Welcome to your new office: your home.
The coronavirus pandemic has forced most of us to quickly relocate our work space into our homes. Working from home can be a nice break from going into the office, but having an ongoing work-from-home situation can become a little stressful when you’re not used to it.
If you’re new to working from home, you’re probably going to find yourself spending a lot of time on Zoom (or any other video conferencing service) to connect with your team.
Here are a few ways to liven up your space and create a conducive work environment just inches away from your bed or couch.
Start with yourself
Working under your own roof blurs the lines between work and home – it means logging on earlier and logging off later than usual.
Erin Condren, founder of Erin Condren Design, a company that sells planners and other custom office supplies, says no more.
“The problem is you’re starting earlier, you grab your phone and you look at something and you think you need to answer it right away and you just start working. The next thing you know, it’s noon and you’re still in your pajamas, you haven’t showered, you’re in a funk and your day is thrown off,” Condren says.
Stick to a routine when you’re home, don’t just roll out of bed and connect to work. Wake up, have some coffee or tea, exercise, get showered and dressed just like you’re getting ready to leave the house for work.
“I feel better when I look better and I feel more confident and empowered to put my best foot forward, even if that foot isn’t leaving the house anymore,” Condren says.
Plants, plants, plants
Since it’s more difficult to keep replenishing fresh flowers in this climate, Condren suggests ordering fake ones.
“A friend of mine was cutting snippets of bigger succulents from her yard and putting it in a small little container for a desk plant, so there’s just life that you’re seeing and feeling on your desk,” Condren says.
Morgan DeBaun, founder and CEO of Blavity, a media company for black millennials, says she keeps plants near her workspace to liven up the area
“Having plants around you has been proven to increase productivity and efficiency,” she says.
Repurpose furniture you already have
Many of us didn’t already have a home office to work from pre-quarantine and might be resorting to working in awkward positions on the couch or bed.
Sisters Jayne and Joan Michaels of 2Michaels LLC, an interior design firm in New York, suggest using furniture you already have around the house.
Jayne’s husband used a long bench and low-slung chair to create his workspace.
“We found things around that we could utilize and tested them out. … Maybe it’s not optimal or obvious, but you kind of just play with things,” Jayne says of his new office.
Organize what’s around you
Wherever your space is, make sure it’s organized and free from clutter, especially during stressful times.
“If it gets disorganized and cluttered, then you start to feel more anxiety,” Joan says. “We try to keep a sense of calm.”
DeBaun suggests separating your workspace from your lounging or eating area.
“I recommend people make a little bit of an investment, and if they can afford it, to make their space feel like a workspace and be efficient,” DeBaun said. Make a place for “your coffee, your tea and really just do the things you would’ve done at the office, but at home.”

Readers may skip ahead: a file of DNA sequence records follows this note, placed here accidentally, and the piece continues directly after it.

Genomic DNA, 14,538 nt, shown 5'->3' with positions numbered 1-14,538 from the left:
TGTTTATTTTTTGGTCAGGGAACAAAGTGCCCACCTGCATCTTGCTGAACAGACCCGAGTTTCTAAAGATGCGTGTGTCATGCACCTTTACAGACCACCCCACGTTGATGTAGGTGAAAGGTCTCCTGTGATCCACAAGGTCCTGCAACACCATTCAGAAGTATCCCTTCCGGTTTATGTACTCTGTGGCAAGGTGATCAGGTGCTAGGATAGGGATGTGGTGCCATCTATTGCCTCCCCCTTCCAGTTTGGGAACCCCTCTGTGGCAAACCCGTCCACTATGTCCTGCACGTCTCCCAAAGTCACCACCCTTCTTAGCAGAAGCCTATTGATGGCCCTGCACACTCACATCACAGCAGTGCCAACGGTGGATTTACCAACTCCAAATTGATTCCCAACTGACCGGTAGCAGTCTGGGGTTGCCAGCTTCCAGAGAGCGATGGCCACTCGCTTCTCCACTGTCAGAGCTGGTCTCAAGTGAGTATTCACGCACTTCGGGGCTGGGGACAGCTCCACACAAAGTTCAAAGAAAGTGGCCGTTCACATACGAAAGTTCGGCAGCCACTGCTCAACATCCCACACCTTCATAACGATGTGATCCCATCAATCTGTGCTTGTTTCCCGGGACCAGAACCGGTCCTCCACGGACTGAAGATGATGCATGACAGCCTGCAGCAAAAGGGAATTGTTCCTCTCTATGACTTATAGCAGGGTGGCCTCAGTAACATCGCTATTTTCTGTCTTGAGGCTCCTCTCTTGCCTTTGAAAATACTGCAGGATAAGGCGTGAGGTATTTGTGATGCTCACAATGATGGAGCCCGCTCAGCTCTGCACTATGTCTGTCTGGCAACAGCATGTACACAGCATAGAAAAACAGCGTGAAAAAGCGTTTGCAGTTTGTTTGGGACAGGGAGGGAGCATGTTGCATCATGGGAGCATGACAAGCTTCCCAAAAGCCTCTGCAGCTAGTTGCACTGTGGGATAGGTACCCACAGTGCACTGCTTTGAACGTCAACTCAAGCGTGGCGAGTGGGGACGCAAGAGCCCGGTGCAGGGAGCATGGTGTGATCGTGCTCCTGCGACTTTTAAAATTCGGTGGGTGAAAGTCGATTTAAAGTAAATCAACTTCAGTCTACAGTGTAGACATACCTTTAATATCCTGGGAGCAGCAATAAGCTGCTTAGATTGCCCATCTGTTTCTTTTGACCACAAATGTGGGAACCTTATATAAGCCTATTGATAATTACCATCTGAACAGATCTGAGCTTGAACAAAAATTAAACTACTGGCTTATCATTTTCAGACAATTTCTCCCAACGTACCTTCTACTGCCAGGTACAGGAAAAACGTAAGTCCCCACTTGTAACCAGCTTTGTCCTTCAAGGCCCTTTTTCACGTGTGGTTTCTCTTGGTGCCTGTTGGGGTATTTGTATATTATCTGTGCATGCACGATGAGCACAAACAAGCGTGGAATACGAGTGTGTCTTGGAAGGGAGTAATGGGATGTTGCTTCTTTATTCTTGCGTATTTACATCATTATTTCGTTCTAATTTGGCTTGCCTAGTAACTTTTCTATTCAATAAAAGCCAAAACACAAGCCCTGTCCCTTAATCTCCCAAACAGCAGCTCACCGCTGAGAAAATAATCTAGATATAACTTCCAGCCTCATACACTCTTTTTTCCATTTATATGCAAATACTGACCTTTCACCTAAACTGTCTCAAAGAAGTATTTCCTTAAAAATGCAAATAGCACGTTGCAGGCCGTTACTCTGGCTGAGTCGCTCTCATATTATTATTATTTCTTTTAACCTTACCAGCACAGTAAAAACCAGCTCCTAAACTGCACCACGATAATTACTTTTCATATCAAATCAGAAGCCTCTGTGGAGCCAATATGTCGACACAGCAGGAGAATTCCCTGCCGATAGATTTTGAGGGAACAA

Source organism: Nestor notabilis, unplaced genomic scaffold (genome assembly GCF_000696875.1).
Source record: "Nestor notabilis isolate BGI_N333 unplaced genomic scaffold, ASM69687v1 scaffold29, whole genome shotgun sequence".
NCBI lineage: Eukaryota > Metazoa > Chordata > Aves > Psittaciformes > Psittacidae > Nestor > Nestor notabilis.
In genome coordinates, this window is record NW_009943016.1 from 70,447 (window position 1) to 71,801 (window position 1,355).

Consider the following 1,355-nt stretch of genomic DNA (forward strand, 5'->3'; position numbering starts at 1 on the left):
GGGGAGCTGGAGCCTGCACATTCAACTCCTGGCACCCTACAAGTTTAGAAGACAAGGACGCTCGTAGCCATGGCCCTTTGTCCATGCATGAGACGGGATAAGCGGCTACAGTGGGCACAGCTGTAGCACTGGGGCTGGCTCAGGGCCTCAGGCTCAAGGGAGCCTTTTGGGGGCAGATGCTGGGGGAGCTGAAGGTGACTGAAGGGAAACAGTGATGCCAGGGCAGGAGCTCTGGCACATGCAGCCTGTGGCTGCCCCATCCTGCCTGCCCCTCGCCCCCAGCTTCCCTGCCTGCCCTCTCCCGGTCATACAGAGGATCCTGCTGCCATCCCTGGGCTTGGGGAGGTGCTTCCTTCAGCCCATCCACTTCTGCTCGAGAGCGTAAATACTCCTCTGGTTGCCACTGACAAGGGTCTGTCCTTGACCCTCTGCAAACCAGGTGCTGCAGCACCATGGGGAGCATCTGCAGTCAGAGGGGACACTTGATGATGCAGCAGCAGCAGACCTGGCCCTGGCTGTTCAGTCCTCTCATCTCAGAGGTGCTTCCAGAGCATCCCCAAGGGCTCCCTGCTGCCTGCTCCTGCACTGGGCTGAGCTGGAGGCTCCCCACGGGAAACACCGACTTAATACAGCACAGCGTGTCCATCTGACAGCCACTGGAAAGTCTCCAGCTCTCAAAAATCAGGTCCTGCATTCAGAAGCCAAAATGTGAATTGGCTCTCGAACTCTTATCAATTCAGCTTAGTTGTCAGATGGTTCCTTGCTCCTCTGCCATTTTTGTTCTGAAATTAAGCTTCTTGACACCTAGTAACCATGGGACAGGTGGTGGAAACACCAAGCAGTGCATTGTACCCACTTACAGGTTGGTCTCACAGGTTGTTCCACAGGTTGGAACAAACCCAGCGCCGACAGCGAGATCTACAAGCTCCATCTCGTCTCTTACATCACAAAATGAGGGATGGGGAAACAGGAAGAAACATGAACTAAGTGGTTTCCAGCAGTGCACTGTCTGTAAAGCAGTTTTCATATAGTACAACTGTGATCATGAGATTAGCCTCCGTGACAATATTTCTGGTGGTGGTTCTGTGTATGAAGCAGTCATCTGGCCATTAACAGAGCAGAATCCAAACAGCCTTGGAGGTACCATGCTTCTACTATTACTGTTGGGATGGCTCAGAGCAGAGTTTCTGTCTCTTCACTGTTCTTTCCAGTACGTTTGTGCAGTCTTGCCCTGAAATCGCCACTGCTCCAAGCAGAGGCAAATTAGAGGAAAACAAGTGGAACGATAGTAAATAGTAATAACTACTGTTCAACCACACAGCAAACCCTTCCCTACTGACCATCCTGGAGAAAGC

Decorate what’s visible to you and your co-workers
Whether it’s art, photographs or inspirational quotes, put things in your space that are meaningful to you.
“I’m a huge proponent of inspiration quotes – for me, it’s like the song that pumps you up to exercise,” says Condren, who suggests saving quotes as your screensaver or printing them out to put on the wall. “You’ll have a fresh pop of positivity every day to look at, which can be helpful.”
Being at home is a great opportunity to get around to putting up art on the wall or placing your favorite photos in frames, DeBaun says.
Jayne and Joan also suggest taking inspiration from your colleagues. When you’re on video calls, see which of your coworkers has a background you like and emulate that in your own workspace.
If all else fails, use filters
Fixing up your workspace may be the last thing on your mind during a pandemic, and if you feel like it’s easier to just roll out of bed and hop onto your computer, by all means, please do so.
Filters are an easy fix to make your space presentable during video calls and there’s plenty to choose from, depending on your mood.
“With Zoom, you can choose your background, you can upload any photo,” Condren says. “So it’s been fun to tune in with my parents and they’re now sitting in Italy.”
DeBaun also wants to remind people that it’s OK if your background isn’t picture perfect or your dog interrupts your important work meeting.
“People know everyone’s working from home, so there are a lot of human aspects. We have families, we have things, and it might just be a time to share a little bit of who you are with people you work with,” DeBaun says. “It’s better for people to actually accept the humanity and that we’re all going through a shared experience together.”
One pro tip she has: “When you’re doing a video conference, put your laptop on some sort of elevated surface so the camera is at your eyesight. It’s just a better angle for everyone and it’s often more flattering.”